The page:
Lamb Osso Buco

In the Sous Vide Recipes Forum
Any hints on time and temp for these shanks from Costco/ I planned 135F for 3 to 4 hours but now have seen suggestion from 24 to 48 hours, wich have me wondering.

The shanks looh great and at under three bucks a pound for lamb are a great bargain.

Thanks

Tim Culhane


8 Replies So Far

I checked in two of my books. Douglas Baldwin's instructions for 4 lamb shanks each weighing 1 pound says to sear them first for 20 to 35 seconds per side. Then, vacuum seal and cook for 12 to 24 hours at 175F. then re-sear until deep brown. Jason, on the other hand, instructs that they should be cooked at 131F for 1 to 2 days. And then seared. I don't know why the instructions are so different but there you have it. I have not done lamb shanks myself yet, but I am jealous that you managed to get them for such a good price. Costco here (Canada) never carries them and I love them.
Hi Elsie-

Thanks for the info and I must apologize for the pricing info; three bucks a pound would be fabulous but I erred. The weight was 2.98 pounds and the price was $5.98/pound. which still isn't too bad for lamb.

Thanks again.
Hi Tim:

You are right, still not a bad price for shanks. Will you post how you ended up cooking them and for how long and at what temperature? II would be helpful to know what another person's experience was. I am pretty new still to sous vide having gotten my equipment (polyscience pro) as a Christmas gift, but I do love it. I did some chicken breasts the other day and am turning two of them into butter chicken tonight. Another meat I love to cook sous vide is hangar steak.
Hi all, my thought is that either time / temp combination Elsie mentioned above will work just fine. The reason they are so different is they will result in different dishes.

Baldwin's are cooked at a very high temperature and will come out much more similar to traditionally cooked shanks. Because of the high temperature you do not need to cook it as long.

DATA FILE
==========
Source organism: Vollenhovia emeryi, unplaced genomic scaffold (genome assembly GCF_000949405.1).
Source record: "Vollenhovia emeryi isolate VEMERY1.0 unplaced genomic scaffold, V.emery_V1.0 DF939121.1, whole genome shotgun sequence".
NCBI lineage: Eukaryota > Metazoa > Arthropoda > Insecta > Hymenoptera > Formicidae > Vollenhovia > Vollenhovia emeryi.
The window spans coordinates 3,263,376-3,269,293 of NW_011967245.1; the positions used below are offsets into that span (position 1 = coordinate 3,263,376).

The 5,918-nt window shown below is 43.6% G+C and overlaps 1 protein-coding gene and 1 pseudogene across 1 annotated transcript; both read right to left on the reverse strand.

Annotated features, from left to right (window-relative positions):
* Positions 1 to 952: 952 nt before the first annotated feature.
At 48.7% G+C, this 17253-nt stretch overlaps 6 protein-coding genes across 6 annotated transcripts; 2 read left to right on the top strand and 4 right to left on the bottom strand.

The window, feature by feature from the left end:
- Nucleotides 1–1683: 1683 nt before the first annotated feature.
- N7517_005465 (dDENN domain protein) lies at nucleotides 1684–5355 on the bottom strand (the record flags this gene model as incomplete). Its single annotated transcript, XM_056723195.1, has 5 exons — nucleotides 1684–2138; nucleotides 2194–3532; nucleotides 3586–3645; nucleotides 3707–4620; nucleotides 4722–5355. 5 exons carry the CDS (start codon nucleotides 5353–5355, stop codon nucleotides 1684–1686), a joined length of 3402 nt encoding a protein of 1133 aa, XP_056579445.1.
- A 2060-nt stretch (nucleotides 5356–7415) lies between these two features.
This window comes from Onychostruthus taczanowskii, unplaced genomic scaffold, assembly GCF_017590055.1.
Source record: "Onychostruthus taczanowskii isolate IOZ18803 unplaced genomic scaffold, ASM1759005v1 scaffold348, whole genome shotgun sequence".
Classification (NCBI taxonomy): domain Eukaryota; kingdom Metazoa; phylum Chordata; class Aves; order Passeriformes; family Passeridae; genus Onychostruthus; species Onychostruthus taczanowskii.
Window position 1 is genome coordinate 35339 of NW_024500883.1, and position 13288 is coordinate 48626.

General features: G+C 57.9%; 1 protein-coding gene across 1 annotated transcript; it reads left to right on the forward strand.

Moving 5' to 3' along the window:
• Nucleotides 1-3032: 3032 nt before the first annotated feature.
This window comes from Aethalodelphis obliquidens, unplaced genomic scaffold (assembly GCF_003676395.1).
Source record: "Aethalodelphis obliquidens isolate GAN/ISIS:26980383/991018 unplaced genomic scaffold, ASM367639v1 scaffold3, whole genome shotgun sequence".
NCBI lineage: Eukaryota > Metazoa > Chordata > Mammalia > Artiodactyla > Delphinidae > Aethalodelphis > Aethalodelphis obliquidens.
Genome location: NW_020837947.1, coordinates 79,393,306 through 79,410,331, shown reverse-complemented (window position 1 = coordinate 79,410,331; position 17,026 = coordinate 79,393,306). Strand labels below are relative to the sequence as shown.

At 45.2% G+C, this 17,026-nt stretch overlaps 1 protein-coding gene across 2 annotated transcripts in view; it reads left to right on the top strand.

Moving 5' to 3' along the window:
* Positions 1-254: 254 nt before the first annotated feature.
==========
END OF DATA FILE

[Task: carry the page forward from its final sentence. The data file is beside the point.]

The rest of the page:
Mine cook at a very low temperature and will come out as tender, medium-rare shanks. Because they're at a lower temperature they need the extra tenderizing time.

It's a completely personal call on what you'd like. I run into this when I cook pulled pork / pork shoulder. Sometimes I'll cook it at a higher temperature because I really want that "pulled pork" texture. Othertimes I'll want a most moist, tender pork and will cook it at a lower temp.

As for the pre-searing. Taste tests (by Serious Eats) have shown that there is no flavor difference by doing a pre-sear so I never pre-sear it. However, some people swear by it and I'm not going to tell them they are wrong. If you do something and it makes the food better for you, then by all means do it!

I hope that helps some!
Hi

Thanks for the info Jason and I split the difference by SV 'ing the lamb for 24 hours at 150 which resulted in an epicurean delight.

It was juicy, and just on the pinkish-gray side...medium rare/well? From the SV into a hot skillet for a bit of crust, roasted spuds and grilled Brussels Sprouts all washed down with a California Cab. Can't beat it.And Elsie, I'm certain you'd like it also.

Thanks again and Go UConn Huskies!
On the topic of pre-searing. One thing you do gain from pre-searing is the killing of any pathogens that maybe on the meat. Some experts in SV will have you place your bagged meat in a 190 F. bath for 2-3 mins to do the same thing, kill any surface pathogens. So while pre-searing may not be doing anything for the taste, it is having a positive purpose from a food safety point.
That's a good point John. It especially matters if you are not cooking things at a pasteurizing time / temperature combination.
Hi

Thanks for the info dear keep shear your thoughts.


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